So thrilled to have a hardback, brand new Anne Tyler book to call my own!
Big thanks to those who commented (esp. Trevor and Sherry, you guys are the greatest!). I have added your books to my list!
April was my slowest reading month of the year, including those months I haven't blogged yet. I only read 6 books. Which, for normal life, that would be pretty good. But for 100-book-a-year-life? Not so hot. Thankfully I had March's 12-book cushion to carry me through.
Little Women - Louisa May Alcott. I read the Beginner's Classics version of this book several times in my younger years, but never the full one. It was just a fun classic to read. I was familiar with the story (and I'm sure you are too - if not, please read it!), so I just got to enjoy it. I am looking forward to reading the younger version to Eva!
Night - Elie Wiesel. This was a book club selection that I was thrilled to read because it's been on my to-read list for years. This is a memoir of a Holocaust survivor, and it's just heart-wrenching. Sometimes I feel a little overwhelmed by Holocaust stories - there are so many of them, and they are just so devastating. But this book was beautiful. He did a great job of placing the events in a religious context and asking the question, "Where was God?" It got me thinking quite a bit about why something so atrocious was allowed to happen and reflect on how it would affect my faith if I were in that situation. Wonderful book.
What We Talk About When We Talk About Love - Raymond Carver. This is a short story collection. My teacher at UNLV was close friends with Ray Carver and talked about him all the time, so I thought it would be worth reading. It was and it wasn't. I'm not a huge fan of short story collections because I can't figure out a good way to get through them. Reading them one after the other doesn't offer much in the way of story continuity, but it is nice to sink in to the language of the author a bit. Carver's writing is incredibly...I don't know the word. Bare? Says everything it needs to say in the shortest number of words. It's amazing, really. But when I look back on the book, I can only remember a small handful of stories. Most of them - I'm being honest here - ended with me feeling left out. Like I'm the dumb one who doesn't have the intellectual capacity to connect with these characters. But really, I think it's just timing. I'm plowing through things here, not necessarily spending a ton of time on everything. So I'd say it was worth reading because it's Raymon Carver, but probably best read in smaller doses.
The Patron Saint of Liars - Ann Patchett. I loved this book. It's Ann Patchett's first novel, and the story is set in a Catholic home for unwed mothers in Kentucky. The main character, Rose, comes there pregnant (although she is married) and planning to give up her baby. But when the baby, Cecilia, is born, she changes her mind and stays there for many years, trying to run away from her past. This was my favorite book of the month - I highly recommend it.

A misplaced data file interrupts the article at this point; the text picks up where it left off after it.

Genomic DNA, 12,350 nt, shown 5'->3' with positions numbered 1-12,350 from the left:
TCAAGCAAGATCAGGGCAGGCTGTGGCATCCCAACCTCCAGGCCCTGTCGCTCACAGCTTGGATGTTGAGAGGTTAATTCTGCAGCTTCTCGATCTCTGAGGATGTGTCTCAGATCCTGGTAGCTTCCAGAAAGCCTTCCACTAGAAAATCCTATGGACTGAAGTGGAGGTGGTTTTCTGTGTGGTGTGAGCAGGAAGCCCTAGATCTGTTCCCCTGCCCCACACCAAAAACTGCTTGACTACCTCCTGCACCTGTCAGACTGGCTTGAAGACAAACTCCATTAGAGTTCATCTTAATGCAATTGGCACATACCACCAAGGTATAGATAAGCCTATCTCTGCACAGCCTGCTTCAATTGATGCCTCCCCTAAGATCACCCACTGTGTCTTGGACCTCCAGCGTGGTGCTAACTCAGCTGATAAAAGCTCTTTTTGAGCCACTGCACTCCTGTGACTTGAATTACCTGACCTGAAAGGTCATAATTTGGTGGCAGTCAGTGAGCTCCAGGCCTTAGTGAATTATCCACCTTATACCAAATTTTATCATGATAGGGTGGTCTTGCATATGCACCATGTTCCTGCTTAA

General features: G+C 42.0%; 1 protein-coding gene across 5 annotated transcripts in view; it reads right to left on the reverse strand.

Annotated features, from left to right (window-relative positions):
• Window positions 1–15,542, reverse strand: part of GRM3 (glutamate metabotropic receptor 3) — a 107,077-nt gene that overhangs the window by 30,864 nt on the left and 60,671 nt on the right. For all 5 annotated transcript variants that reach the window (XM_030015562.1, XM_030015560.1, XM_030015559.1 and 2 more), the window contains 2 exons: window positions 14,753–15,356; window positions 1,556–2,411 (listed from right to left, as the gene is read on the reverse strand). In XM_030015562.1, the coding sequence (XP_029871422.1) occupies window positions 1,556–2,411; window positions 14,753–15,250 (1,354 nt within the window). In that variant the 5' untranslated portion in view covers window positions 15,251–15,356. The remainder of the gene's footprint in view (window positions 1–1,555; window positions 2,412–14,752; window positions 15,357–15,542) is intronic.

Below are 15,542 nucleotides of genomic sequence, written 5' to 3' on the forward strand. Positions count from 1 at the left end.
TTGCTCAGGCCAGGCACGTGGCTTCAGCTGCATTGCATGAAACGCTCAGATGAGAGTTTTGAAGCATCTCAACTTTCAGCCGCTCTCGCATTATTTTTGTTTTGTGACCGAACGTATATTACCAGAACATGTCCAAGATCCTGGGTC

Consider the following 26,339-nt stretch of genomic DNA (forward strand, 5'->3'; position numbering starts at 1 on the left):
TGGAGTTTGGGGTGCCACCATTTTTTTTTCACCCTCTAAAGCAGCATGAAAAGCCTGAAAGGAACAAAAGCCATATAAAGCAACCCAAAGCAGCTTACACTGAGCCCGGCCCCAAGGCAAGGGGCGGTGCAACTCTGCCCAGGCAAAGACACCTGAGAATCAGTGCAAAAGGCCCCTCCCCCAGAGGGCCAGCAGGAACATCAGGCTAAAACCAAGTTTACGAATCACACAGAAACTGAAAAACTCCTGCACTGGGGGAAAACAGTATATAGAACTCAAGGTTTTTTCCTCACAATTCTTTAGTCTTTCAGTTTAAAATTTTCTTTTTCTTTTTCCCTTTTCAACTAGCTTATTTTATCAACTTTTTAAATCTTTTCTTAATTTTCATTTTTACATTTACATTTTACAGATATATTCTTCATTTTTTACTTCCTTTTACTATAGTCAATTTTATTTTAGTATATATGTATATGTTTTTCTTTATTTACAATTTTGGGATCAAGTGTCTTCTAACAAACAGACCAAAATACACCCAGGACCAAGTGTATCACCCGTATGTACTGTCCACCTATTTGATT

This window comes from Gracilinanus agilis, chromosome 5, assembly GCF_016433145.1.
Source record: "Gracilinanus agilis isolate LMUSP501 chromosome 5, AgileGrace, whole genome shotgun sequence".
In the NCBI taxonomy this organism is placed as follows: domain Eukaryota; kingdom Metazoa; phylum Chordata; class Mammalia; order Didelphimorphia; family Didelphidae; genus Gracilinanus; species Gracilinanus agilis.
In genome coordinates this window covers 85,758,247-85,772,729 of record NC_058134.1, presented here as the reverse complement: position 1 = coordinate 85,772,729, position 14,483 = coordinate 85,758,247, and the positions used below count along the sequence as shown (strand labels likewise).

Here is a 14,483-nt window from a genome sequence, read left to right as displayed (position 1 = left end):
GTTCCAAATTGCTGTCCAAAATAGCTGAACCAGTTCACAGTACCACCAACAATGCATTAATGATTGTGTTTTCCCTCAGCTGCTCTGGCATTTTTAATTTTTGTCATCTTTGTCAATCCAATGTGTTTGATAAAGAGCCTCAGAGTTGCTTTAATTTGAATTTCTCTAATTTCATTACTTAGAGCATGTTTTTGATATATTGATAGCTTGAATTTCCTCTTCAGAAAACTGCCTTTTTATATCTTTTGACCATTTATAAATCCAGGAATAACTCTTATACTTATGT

The Giant's House - Elizabeth McCracken. After reading Ann Patchett's The Getaway Car and reading about her friendship with Elizabeth McCracken, I wanted to read one of her books. This one looked interesting and it was a National Book Award Finalist in 2006, so I picked it. It's set in the 1950s in a small town in Cape Cod. Peggy Cort is a librarian who meets James Sweatt, a boy with giantism. It's the story of their slightly strange but kind of sweet relationship. Amazon says, "Two misfits whose lonely paths cross at the circulation desk, Peggy and James are odd candidates for friendship, but nevertheless they find their lives intertwined in ways that neither one could have predicted. And as James grows -- six foot five at age twelve, then seven foot, then eight -- so does Peggy's heart and their most singular romance."
The Beginner's Goodbye - Anne Tyler. This is Anne Tyler's newest book. I preordered it and anxiously awaited its arrival in my mailbox. I cannot believe this woman is over 70 years old and still churning out novels. Stellar ones, at that. This is the story of Aaron, who loses his wife Dorothy when a tree crashes into their living room and lands on top of her. He works at his family's publishing business where he writes beginner's manuals - kind of like how-to books. Over the course of the novel, he learns, after his wife starts reappearing to him, how to say good-bye. It was a sweet story and typical Anne Tyler - ordinary person in an ordinary situation, but so well-written that I feel like I turn into the character myself. Obviously, I recommend this book.
Also, I want to apologize to anyone who is totally annoyed that I'm only posting about books. It's just where I'm at right now as far as blogging goes. :)